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Job Offer Fraud

Columbus never seeks fees from job applicants under any circumstances.

Fraudulent job offers have been made by individuals, organizations, Internet sites or social media accounts that claim they represent  Columbus. In some cases, job seekers are asked to submit personal information, pay a processing or work permit fee (as much as several thousand dollars) to begin their job.

These offers are fake and do not originate from Columbus. They are recruitment scams. Columbus never seeks fees from job applicants under any circumstances.

Is your job offer a scam?

Several clues can help you realize your job offer may be a scam.
Did you apply for a job at Columbus through our website? Columbus does not make unsolicited job offers.

  • Are you being asked to pay processing fees, travel fees, visa fees or make a payment of any other kind – even if they claim that you will be reimbursed? Columbus never seeks fees from job applicants under any circumstances.
  • Are they offering to arrange a visa? Columbus does not sponsor employment visas.
  • Does the email come from a email address?  Even if the email address contains the word “columbus,” it may not be from Columbus. Examples of known fraudulent email addresses include: and

What to do if you are approached

  • Do not send any money or provide any personal information such as copies of driver’s licenses or social security cards.
  • Report the matter to your local law enforcement.
  • Submit a report to the FTC:

Linkedin Fake Jobs Scam

One of the useful features of LinkedIn is that recruiters and companies can reach out to LinkedIn users to make job offers. You can even set your profile as “open to finding a new job” which places you into a pool of users actively seeking work. And this system works; 122 million users received a job interview via LinkedIn. This is all great, but it also means that you can become a target for scammers.

The fake job offer scam on LinkedIn typically involves the scammer creating a fake profile used to represent themselves as a recruitment agent or a senior person in a company. Once an account is created the scammer can then attempt to ‘recruit’ people to fake jobs and other scams.

Fake accounts can be set up on LinkedIn easily. All you need is an email address. Scammers will usually attempt to populate a fake account with connections to give it legitimacy. If they can even trick a single user into linking to them, this can create a snowball effect with connections of connections then linking in. With each new connection, the fake account looks more real and increases the level of trust. Once trust is established, the scammer has a greater chance of successfully tricking a target LinkedIn user into believing a job offer is real.

Scammers may attempt to build up a rapport with the target by sending friendly LinkedIn messages. This helps establish a relationship and build the all-important trust to ensure the next steps work. Once a LinkedIn user takes the fraudster’s fake job bait, typically the scammer’s next step is to use phishing methods to steal data. In many LinkedIn job offer scams, the victim will receive a PDF document with the job description. This document will either be infected with malware that will execute on opening, but more typically the PDF will contain a link. This latter technique is often used to evade antivirus software. If the recipient clicks on the link, they are likely to be taken to a website set up by the fraudster to collect bank account details for payroll functions.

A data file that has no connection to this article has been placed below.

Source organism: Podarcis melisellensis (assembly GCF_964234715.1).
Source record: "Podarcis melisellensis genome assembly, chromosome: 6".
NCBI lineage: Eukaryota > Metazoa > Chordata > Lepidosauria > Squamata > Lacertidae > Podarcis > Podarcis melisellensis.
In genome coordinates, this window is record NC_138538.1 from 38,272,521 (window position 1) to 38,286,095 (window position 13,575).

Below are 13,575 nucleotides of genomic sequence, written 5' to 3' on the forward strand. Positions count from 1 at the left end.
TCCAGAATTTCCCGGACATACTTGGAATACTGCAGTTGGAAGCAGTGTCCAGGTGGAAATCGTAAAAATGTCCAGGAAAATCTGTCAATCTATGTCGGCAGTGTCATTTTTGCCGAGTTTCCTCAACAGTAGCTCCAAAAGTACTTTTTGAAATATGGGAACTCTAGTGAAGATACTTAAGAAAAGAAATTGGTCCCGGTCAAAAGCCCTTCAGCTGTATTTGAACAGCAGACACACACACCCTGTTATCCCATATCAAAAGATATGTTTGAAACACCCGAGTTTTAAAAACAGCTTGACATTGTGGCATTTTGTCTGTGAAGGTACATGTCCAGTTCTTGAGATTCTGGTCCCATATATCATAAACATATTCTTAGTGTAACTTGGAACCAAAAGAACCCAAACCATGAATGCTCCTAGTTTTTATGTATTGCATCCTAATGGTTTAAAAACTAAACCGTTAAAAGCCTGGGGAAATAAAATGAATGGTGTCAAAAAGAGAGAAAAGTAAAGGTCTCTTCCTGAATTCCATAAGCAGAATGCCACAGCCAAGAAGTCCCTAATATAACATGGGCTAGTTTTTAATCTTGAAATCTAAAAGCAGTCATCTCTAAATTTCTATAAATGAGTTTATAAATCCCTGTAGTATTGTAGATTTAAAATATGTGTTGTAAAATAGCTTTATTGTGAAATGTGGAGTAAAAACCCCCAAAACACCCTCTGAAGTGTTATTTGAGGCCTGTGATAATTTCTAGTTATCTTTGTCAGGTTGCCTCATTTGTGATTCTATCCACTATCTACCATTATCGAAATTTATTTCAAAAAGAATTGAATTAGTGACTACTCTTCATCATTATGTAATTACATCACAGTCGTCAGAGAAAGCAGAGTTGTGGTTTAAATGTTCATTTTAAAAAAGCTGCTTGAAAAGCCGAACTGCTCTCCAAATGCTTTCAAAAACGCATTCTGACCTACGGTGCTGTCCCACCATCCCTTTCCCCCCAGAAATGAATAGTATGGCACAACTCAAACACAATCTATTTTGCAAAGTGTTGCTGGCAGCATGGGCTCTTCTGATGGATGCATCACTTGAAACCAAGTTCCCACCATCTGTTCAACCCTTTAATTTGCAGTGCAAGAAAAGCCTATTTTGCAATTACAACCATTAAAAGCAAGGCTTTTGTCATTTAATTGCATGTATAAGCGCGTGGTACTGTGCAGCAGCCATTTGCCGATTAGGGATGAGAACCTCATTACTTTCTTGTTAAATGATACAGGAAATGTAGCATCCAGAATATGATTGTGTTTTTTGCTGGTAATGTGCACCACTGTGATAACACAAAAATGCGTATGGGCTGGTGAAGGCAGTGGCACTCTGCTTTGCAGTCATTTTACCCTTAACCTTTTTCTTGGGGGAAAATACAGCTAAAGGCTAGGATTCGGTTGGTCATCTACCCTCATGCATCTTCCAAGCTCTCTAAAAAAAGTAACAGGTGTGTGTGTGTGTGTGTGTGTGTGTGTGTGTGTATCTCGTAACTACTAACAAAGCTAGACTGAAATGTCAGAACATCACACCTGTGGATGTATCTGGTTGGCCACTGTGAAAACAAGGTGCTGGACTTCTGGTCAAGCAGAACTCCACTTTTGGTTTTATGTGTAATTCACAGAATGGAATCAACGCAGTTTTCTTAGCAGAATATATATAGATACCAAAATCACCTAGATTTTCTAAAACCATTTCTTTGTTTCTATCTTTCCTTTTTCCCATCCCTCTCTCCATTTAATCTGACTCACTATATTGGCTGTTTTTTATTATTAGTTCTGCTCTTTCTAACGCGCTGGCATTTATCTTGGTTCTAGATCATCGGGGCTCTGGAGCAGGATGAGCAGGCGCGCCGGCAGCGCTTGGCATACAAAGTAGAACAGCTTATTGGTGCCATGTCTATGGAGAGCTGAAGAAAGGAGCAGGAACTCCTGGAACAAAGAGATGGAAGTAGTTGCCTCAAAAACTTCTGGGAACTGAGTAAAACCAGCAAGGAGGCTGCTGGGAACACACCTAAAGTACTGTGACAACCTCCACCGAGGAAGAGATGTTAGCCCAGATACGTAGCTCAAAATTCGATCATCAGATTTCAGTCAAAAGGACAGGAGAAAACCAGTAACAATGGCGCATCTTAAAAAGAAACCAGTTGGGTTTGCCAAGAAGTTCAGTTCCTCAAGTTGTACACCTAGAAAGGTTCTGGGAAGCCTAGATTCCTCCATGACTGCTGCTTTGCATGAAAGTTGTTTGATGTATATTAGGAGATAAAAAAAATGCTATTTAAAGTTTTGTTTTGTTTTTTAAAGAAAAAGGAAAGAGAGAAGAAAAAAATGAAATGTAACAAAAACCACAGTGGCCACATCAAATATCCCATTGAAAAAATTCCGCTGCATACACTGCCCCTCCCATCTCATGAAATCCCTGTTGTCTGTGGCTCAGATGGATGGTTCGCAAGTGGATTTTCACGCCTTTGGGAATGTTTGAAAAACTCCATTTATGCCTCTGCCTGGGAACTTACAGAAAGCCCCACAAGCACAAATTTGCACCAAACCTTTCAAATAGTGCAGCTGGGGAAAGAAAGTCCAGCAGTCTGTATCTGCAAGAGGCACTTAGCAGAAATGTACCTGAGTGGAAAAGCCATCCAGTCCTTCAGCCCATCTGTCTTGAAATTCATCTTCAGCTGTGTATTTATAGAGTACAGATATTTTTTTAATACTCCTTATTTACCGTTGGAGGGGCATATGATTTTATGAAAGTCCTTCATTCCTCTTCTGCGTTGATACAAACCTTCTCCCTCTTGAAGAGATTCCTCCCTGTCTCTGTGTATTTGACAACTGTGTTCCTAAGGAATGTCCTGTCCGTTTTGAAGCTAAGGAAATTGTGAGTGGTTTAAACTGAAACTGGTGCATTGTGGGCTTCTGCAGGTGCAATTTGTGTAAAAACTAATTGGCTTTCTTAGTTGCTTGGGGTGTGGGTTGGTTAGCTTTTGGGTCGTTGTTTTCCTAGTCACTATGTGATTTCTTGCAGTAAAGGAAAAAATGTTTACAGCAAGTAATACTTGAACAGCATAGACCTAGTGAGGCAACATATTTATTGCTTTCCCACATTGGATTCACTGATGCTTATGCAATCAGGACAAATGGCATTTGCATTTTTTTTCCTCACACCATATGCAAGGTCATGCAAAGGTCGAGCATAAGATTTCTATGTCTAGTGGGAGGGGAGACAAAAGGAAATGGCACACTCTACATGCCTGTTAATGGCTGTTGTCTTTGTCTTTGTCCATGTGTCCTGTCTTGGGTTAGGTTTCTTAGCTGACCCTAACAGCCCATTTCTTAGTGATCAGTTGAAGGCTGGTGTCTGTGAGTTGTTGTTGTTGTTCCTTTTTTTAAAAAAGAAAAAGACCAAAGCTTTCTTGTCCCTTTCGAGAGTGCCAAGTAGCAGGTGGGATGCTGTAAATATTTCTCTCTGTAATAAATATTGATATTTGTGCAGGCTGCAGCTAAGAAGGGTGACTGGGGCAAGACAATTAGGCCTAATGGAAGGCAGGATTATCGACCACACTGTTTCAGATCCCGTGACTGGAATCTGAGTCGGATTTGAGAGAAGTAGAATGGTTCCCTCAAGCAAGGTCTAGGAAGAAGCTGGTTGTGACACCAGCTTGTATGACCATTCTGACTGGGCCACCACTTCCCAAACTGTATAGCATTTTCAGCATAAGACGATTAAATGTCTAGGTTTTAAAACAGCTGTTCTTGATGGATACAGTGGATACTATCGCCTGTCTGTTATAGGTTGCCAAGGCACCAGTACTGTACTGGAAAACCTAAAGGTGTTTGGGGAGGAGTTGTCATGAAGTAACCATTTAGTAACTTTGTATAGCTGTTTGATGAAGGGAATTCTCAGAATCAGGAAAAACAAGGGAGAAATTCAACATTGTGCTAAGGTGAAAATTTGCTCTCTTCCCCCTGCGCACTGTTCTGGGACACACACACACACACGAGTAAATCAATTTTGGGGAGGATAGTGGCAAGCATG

Security awareness is not just for phishing emails. Understanding the tricks of the LinkedIn scam can help avoid becoming a victim. Here are some of the tell-tale signs to help spot a fake LinkedIn user:

The connections: Check out the account holder’s connections and shared connections. Scammers generally have few connections. If they say they represent a certain company, do they have connections in that company?

The company: Sometimes scammers go as far as to create a fake company. Do some digging and see if the company exists.

Other details:

Names: Often scammers use common names, like John or Jane to try and avoid any alarm bells. This, along with other warning signs, might be enough to ring the scammer bells.

Profile photo: Also, the profile picture might be a giveaway. Scammers are known to do online searches to find photos of real people to use in their profile picture. If you do a Google reverse image search you can see if the photo matches the name. You can do this using Chrome, by right clicking on the profile picture and choosing “search Google for image”.

Endorsements: Even scammers can be endorsed, but usually the endorser is also a scammer. If you are suspicious, check out the details of those who have endorsed the suspicious account holder in the same way you check out the scammer.

Profile information: Check out various aspects of the profile. Does the profile contain a lot of spelling mistakes, does their work history and education fits their persona?

LinkedIn is used for many types of scams. If the fraudster can use LinkedIn to create an account that looks legitimate, they can create trusted relationships with LinkedIn users. Once trust is established, the next steps involve phishing and other methods to extract data and money from targets.

If you believe you may have been involved in an attempted scam you can report the scam details to LinkedIn.